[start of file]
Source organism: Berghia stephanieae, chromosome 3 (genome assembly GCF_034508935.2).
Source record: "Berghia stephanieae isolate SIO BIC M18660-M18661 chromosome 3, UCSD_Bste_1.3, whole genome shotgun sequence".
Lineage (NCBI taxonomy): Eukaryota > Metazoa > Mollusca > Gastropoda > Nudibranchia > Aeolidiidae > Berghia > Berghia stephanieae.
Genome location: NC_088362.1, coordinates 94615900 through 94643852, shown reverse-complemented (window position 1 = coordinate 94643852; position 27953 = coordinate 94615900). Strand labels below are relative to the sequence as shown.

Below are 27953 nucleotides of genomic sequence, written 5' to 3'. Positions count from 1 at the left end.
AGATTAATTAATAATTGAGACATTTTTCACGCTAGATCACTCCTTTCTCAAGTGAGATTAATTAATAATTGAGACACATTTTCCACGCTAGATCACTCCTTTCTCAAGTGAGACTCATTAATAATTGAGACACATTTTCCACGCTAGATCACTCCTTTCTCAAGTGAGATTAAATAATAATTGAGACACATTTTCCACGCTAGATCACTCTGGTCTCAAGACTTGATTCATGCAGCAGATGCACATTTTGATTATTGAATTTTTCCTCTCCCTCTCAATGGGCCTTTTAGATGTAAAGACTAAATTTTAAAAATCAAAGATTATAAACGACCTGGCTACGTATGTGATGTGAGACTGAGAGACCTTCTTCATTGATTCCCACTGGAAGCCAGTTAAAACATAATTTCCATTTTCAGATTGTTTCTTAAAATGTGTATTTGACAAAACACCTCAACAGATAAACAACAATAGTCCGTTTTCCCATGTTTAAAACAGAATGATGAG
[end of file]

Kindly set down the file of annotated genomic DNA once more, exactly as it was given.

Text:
Source organism: Berghia stephanieae, chromosome 3 (genome assembly GCF_034508935.2).
Source record: "Berghia stephanieae isolate SIO BIC M18660-M18661 chromosome 3, UCSD_Bste_1.3, whole genome shotgun sequence".
Lineage (NCBI taxonomy): Eukaryota > Metazoa > Mollusca > Gastropoda > Nudibranchia > Aeolidiidae > Berghia > Berghia stephanieae.
Genome location: NC_088362.1, coordinates 94615900 through 94643852, shown reverse-complemented (window position 1 = coordinate 94643852; position 27953 = coordinate 94615900). Strand labels below are relative to the sequence as shown.

Below are 27953 nucleotides of genomic sequence, written 5' to 3'. Positions count from 1 at the left end.
AGATTAATTAATAATTGAGACATTTTTCACGCTAGATCACTCCTTTCTCAAGTGAGATTAATTAATAATTGAGACACATTTTCCACGCTAGATCACTCCTTTCTCAAGTGAGACTCATTAATAATTGAGACACATTTTCCACGCTAGATCACTCCTTTCTCAAGTGAGATTAAATAATAATTGAGACACATTTTCCACGCTAGATCACTCTGGTCTCAAGACTTGATTCATGCAGCAGATGCACATTTTGATTATTGAATTTTTCCTCTCCCTCTCAATGGGCCTTTTAGATGTAAAGACTAAATTTTAAAAATCAAAGATTATAAACGACCTGGCTACGTATGTGATGTGAGACTGAGAGACCTTCTTCATTGATTCCCACTGGAAGCCAGTTAAAACATAATTTCCATTTTCAGATTGTTTCTTAAAATGTGTATTTGACAAAACACCTCAACAGATAAACAACAATAGTCCGTTTTCCCATGTTTAAAACAGAATGATGAG